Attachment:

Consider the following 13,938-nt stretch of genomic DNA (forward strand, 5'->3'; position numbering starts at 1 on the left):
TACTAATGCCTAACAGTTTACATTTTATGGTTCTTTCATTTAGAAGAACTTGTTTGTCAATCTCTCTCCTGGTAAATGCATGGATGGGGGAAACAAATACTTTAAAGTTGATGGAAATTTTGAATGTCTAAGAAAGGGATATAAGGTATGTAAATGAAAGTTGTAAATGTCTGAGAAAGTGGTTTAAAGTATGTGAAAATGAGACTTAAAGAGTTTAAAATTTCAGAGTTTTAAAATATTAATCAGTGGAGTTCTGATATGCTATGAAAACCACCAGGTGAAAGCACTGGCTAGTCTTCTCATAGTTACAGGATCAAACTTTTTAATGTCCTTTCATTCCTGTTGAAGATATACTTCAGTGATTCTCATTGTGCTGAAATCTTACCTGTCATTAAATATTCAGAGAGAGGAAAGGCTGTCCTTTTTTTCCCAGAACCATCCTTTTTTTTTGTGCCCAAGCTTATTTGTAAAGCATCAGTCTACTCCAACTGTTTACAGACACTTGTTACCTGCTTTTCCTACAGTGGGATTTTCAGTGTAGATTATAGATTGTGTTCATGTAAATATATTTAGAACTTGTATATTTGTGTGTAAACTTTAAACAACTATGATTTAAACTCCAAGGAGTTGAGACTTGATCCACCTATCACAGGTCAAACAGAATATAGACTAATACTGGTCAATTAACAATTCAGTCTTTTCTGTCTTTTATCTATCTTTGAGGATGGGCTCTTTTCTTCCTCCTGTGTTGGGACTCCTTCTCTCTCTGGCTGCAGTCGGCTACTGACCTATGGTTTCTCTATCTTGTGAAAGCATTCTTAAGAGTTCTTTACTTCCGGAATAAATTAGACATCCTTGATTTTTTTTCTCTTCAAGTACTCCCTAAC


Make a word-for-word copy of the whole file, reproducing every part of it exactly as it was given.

Consider the following 13,938-nt stretch of genomic DNA (forward strand, 5'->3'; position numbering starts at 1 on the left):
TACTAATGCCTAACAGTTTACATTTTATGGTTCTTTCATTTAGAAGAACTTGTTTGTCAATCTCTCTCCTGGTAAATGCATGGATGGGGGAAACAAATACTTTAAAGTTGATGGAAATTTTGAATGTCTAAGAAAGGGATATAAGGTATGTAAATGAAAGTTGTAAATGTCTGAGAAAGTGGTTTAAAGTATGTGAAAATGAGACTTAAAGAGTTTAAAATTTCAGAGTTTTAAAATATTAATCAGTGGAGTTCTGATATGCTATGAAAACCACCAGGTGAAAGCACTGGCTAGTCTTCTCATAGTTACAGGATCAAACTTTTTAATGTCCTTTCATTCCTGTTGAAGATATACTTCAGTGATTCTCATTGTGCTGAAATCTTACCTGTCATTAAATATTCAGAGAGAGGAAAGGCTGTCCTTTTTTTCCCAGAACCATCCTTTTTTTTTGTGCCCAAGCTTATTTGTAAAGCATCAGTCTACTCCAACTGTTTACAGACACTTGTTACCTGCTTTTCCTACAGTGGGATTTTCAGTGTAGATTATAGATTGTGTTCATGTAAATATATTTAGAACTTGTATATTTGTGTGTAAACTTTAAACAACTATGATTTAAACTCCAAGGAGTTGAGACTTGATCCACCTATCACAGGTCAAACAGAATATAGACTAATACTGGTCAATTAACAATTCAGTCTTTTCTGTCTTTTATCTATCTTTGAGGATGGGCTCTTTTCTTCCTCCTGTGTTGGGACTCCTTCTCTCTCTGGCTGCAGTCGGCTACTGACCTATGGTTTCTCTATCTTGTGAAAGCATTCTTAAGAGTTCTTTACTTCCGGAATAAATTAGACATCCTTGATTTTTTTTCTCTTCAAGTACTCCCTAAC